The ability to listen well is a crucial soft skill, especially for a leader. It’s easy to realize its absence in others but perhaps not as easy when it comes to ourselves. Consider the following two scenarios for insight into your own opinion on the subject.
Scenario 1: You’ve gone into your boss’s office hoping to talk about something that’s troubling you. When you begin to speak, your boss looks toward his BlackBerry, picks it up, then starts to compose a message. You slow your talking, not sure if he’s hearing anything you’re saying until he motions you to continue. When he’s done e-mailing he jerks his chin up a few times in a “let’s get on with this” move and before you can finish talking, cuts you off by going into his advice mode. Instead of hearing what you have to say, he gives you a long speech about all the things you need to do to fix the situation, which he gets wrong because he has not understood the situation. Then he tells you abruptly he has another appointment.
Seven Deadly Sins of (Not) Listening
Scenario 2: You’ve been worried about some staff issues. Your boss is just back from out-of-town meetings and then vacation (you haven’t seen each other for a while), and he has asked to meet with you to catch up and see how things are going. When you begin to talk, he notices almost immediately that something is troubling you, and says, “Why don’t you get the door?” Shortly after you begin speaking, his BlackBerry buzzes. “Excuse me,” he says, then puts it into silent mode. He urges you to go on, and while you speak, he leans forward slightly, quietly nodding at times, encouraging you to continue at others. By the time you get to the end of your story, you realize you now know how to solve the problem. You tell him so, and he smiles. After you catch up on some other work details, you leave his office and go back to yours to start correcting your problem.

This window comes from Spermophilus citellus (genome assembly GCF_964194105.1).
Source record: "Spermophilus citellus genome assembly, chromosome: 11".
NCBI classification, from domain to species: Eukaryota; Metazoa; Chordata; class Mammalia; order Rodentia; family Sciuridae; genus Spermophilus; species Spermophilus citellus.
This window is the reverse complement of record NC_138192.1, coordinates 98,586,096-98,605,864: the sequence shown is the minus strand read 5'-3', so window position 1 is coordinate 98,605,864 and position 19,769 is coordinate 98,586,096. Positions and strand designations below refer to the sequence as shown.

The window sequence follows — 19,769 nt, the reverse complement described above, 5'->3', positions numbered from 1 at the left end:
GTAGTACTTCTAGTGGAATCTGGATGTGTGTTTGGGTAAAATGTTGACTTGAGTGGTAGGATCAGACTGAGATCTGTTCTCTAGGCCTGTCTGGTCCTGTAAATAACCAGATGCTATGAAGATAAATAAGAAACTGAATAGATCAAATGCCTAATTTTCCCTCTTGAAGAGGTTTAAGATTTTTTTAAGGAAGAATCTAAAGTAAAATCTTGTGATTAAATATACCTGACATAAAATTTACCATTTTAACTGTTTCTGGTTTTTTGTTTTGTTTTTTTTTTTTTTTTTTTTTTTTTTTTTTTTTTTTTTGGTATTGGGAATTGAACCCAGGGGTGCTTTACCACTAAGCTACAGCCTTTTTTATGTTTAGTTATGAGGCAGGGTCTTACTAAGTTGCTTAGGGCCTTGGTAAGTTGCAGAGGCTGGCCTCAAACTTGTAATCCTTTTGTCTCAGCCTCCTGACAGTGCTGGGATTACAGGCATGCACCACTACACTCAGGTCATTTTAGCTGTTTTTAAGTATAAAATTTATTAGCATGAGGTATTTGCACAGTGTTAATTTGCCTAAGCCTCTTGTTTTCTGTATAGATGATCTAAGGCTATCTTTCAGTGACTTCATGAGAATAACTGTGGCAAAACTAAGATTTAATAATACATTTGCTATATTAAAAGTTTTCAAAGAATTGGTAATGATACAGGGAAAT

You’ve likely experienced some version of each scenario. What was the effect each had on your motivation? Your morale? The sense of your value to the company? Your desire to seek out new solutions?
In the business best seller The 7 Habits of Highly Effective People, listening is one of Stephen Covey’s crucial seven habits. He writes, “Seek first to understand, then to be understood.” It’s no coincidence that many leading companies, especially leading innovators, are noted for their ability to listen to customers (see IBM and Apple for two examples). Prominent figures do as well. Former Chrysler Corporation CEO Lee Iacocca is credited with saying, “Businesspeople need to listen at least as much as they talk. Too many people fail to realize that real communication goes in both directions.” Listening well may help you discover new markets or find new ways to innovate, but you must first listen well to your staff. Ineffective listening leaves staff feeling unappreciated, and research shows it can result in low morale, absenteeism, turnover and other ill effects. On the other hand, improving one’s ability to listen can improve your leadership skills and, in turn, the skills of those you lead.